Canada to make lakes from oil sands
Canada is blessed with 3 million lakes, more than any country on Earth — and it may soon start manufacturing new ones. They're just not the kind that typically attract anglers or tourists.
The oil sands industry is in the throes of a major expansion, powered by $19 billion a year in investments. Companies including Shell and Exxon's affiliate Imperial Oil are running out of room to store the contaminated water that is a byproduct of the process used to turn bitumen, a highly viscous form of petroleum, into diesel and other fuels.
By 2022, they will be producing so much of the stuff that a month's output of wastewater could turn an area the size of New York's Central Park into a toxic reservoir 11 feet deep.
Energy companies have drawn up plans that would transform northern Alberta into the largest man-made lake district on Earth. Several firms have obtained permission from provincial authorities to flood abandoned tar sand mines with a mix of tailings and fresh water.
This summer, Syncrude began filling in a mine 30 miles north of Fort McMurray. Toxic slurry is being topped with fresh water from a dam to a depth of 16 feet, the level required to force tailings particles to remain at the bottom, according to Cheryl Robb, a company spokeswoman.
She says that in trials involving test ponds, Syncrude's scientists discovered naturally occurring microbes in tailings that help break down some of the pollutants. The reservoirs eventually developed ecosystems, including insects, amphibians and fish. But the largest test pond was 0.015 of a square mile, roughly 1⁄200th the size of Syncrude's lake.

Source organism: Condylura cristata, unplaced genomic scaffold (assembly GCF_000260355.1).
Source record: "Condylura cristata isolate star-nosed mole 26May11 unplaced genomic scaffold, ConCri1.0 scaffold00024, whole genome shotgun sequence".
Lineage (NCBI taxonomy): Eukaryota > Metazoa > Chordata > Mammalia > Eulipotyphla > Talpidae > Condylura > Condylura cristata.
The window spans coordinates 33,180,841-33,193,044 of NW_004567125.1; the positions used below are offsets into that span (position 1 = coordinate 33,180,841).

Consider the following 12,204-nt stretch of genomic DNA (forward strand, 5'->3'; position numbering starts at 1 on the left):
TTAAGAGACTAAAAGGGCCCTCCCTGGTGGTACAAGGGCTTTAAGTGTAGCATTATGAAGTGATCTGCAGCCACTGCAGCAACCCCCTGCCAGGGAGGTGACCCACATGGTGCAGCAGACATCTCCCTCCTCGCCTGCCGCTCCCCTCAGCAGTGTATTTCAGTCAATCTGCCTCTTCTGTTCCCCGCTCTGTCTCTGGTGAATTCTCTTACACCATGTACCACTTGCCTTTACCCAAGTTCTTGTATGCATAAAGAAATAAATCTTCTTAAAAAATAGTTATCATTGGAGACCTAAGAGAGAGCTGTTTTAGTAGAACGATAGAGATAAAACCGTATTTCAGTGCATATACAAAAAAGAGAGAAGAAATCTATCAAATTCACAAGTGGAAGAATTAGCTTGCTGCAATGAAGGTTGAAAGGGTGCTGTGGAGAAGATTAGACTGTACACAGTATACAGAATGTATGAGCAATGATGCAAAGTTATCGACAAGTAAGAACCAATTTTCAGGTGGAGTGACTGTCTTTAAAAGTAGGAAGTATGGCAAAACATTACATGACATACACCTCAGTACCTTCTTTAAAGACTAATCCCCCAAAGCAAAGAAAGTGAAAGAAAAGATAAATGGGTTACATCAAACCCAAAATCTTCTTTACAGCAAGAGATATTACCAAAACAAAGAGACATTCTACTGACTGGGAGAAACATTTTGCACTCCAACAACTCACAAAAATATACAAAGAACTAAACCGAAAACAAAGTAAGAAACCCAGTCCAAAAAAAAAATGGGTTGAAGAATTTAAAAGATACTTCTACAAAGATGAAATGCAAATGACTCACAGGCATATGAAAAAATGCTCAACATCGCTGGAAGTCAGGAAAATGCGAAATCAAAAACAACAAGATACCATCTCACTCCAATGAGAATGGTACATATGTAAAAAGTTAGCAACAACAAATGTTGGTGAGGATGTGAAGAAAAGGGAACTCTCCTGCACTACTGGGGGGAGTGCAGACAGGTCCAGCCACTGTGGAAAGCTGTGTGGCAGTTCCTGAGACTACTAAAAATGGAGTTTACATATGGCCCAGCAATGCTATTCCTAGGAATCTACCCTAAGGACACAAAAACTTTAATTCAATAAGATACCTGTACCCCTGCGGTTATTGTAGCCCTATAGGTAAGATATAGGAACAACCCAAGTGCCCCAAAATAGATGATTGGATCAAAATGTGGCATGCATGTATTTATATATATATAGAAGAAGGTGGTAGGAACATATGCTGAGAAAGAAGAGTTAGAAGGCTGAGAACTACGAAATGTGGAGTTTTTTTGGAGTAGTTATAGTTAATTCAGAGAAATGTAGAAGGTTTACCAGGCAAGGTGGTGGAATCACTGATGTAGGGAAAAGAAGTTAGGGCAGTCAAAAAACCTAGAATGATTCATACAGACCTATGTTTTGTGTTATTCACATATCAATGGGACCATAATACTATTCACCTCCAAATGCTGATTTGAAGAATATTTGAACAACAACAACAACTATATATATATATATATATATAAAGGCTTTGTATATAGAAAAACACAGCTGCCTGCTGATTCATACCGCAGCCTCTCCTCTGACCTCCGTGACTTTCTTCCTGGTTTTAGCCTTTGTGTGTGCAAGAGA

“The big question we have is how long will it take before the water is clean, how long is it going to take before the littoral zones develop and the shoreline vegetation builds up?” Robb says. “But we're confident in the technology.”
Green groups are alarmed. The industry's spotty environmental record drew global attention in 2008 when 1,600 ducks died in a tailings pond belonging to Syncrude. Provincial authorities introduced regulations the next year governing the storage of fluid waste from oil sands.
A June report from Alberta's energy regulator, though, said several companies are not meeting the more stringent targets.
“There's no way to tell how the ecology of these lakes will evolve over time,” says Jennifer Grant, director of oil sands at Pembina. “It's all guesswork at this point. It's reckless.”
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